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A.J. is a special counsel in the Finance and Bankruptcy Practice Group in the firm's Washington, D.C. office.

On June 10, the Federal Trade Commission (FTC) filed an amended complaint for civil money penalties and other relief under Section 5 of the FTC Act prohibiting “unfair or deceptive acts or practices” and Section 521 of the Gramm-Leach-Bliley Act (GLBA) prohibiting the use of fraudulent statements to obtain consumer information.  Setting aside the substance of the allegations, the amended complaint is informative because while the initial complaint sought consumer redress under Section 13(b) of the FTC Act, the Supreme Court’s recent unanimous decision in AMG Capital Management foreclosed this avenue to consumer redress for the FTC, and thus the amended complaint removes that reference while otherwise replicating the substantive allegations of the initial complaint.  Further, in a creative side-step to its Section 13(b) predicament, the FTC claims authority to obtain civil penalties under the GLBA because it empowers the FTC to enforce it “in the same manner and with the same power and authority as the [FTC] has under the Fair Debt Collection Practices Act [FDCPA].”  15 U.S.C. § 6822(a).  In 2010, the Dodd-Frank Act amended the FDCPA stating that violations may be enforced “in the same manner as if the violation had been a violation of a Federal Trade Commission trade regulation rule.”  15 U.S.C. § 1692l(a).
Continue Reading FTC Takes Novel Approach to Seek Civil Money Penalties in the Wake of AMG Capital Ruling

The U.S. Court of Appeals for the Second Circuit recently held that a debt collector’s settlement offer must indicate whether interest and fees are continuing to accrue on the outstanding debt, or alternatively, whether payment of the settlement amount by a specified date will constitute full satisfaction of the debt.  The plaintiff allegedly incurred credit card debt that was placed with defendant debt collection company.  The defendant mailed plaintiff a collection notice offering to settle the debt.  The plaintiff sued the debt collection company by claiming that the notice violated Section 1692e of the Fair Debt Collection Practices Act (FDCPA) “by failing to disclose that interest was continuing to accrue on his balance.”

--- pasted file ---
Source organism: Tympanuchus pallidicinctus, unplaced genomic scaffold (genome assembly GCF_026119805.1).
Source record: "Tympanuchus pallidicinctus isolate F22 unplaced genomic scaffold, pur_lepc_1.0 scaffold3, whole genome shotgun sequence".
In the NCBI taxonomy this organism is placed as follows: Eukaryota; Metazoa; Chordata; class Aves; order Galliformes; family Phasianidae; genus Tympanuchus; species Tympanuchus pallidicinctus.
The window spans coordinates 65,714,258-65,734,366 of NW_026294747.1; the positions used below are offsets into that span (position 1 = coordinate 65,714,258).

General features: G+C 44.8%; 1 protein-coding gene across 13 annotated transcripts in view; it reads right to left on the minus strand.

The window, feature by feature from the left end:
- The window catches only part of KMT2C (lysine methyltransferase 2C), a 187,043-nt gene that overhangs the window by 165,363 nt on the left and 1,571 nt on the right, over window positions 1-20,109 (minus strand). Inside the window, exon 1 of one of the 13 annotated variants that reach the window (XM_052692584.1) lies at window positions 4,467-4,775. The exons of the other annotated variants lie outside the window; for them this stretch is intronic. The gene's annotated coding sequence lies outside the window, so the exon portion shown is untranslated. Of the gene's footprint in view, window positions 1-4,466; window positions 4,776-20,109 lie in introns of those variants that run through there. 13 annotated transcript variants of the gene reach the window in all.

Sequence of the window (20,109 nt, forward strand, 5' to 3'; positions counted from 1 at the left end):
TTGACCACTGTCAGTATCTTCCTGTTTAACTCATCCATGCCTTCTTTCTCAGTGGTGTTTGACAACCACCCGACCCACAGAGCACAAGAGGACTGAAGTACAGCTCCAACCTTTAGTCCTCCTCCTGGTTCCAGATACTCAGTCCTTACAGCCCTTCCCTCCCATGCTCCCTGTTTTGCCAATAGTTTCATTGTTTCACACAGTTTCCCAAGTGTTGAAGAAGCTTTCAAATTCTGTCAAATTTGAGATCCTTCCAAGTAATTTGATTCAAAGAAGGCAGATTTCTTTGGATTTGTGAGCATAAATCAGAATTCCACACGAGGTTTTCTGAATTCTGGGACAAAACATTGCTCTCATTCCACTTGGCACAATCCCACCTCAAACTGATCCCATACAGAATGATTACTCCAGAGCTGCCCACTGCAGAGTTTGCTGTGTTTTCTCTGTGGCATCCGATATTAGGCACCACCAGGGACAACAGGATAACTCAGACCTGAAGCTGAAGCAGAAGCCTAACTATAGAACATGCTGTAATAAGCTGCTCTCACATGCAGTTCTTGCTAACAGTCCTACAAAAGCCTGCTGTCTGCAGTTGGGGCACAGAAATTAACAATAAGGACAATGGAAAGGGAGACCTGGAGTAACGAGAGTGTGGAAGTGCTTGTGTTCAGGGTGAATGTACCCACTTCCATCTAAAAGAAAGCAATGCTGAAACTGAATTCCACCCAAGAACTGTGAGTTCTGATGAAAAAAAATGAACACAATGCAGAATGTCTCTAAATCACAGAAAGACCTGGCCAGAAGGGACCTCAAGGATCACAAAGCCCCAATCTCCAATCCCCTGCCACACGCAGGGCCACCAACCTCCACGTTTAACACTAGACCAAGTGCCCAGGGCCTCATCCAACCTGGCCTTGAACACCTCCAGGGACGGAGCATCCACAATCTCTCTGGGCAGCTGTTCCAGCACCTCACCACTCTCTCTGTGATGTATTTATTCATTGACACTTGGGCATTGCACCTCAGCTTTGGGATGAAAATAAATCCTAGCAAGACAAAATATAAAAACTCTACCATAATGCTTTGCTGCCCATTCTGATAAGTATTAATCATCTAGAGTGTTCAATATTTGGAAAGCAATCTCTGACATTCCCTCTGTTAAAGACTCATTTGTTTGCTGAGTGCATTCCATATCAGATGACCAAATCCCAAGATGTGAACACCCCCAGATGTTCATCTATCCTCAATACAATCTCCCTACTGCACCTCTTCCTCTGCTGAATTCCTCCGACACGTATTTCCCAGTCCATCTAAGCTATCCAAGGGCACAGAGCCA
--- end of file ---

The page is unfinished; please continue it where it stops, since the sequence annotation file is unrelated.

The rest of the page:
Continue Reading Second Circuit Reverses Ruling in FDCPA Case

The House Select Subcommittee on the Coronavirus Crisis recently announced an investigation into the role of four Fintech companies and partner banks in issuing allegedly fraudulent Paycheck Protection Program (PPP) loans.  The Subcommittee’s press release references certain reports that the Fintech industry and its bank partners “have been linked to a disproportionate number of fraudulent PPP loans . . . raising questions about whether FinTechs and their bank partners have adequately screened PPP loan applications for fraud.”  This announcement builds on the Subcommittee’s March 25 findings that the Treasury Department and SBA failed to institute adequate safeguards to prevent waste, fraud, and abuse in pandemic relief programs, leading to nearly $84 billion in potentially fraudulent loans.
Continue Reading House Subcommittee Launches Investigation into FinTech Companies’ Role in Allegedly Fraudulent PPP Loans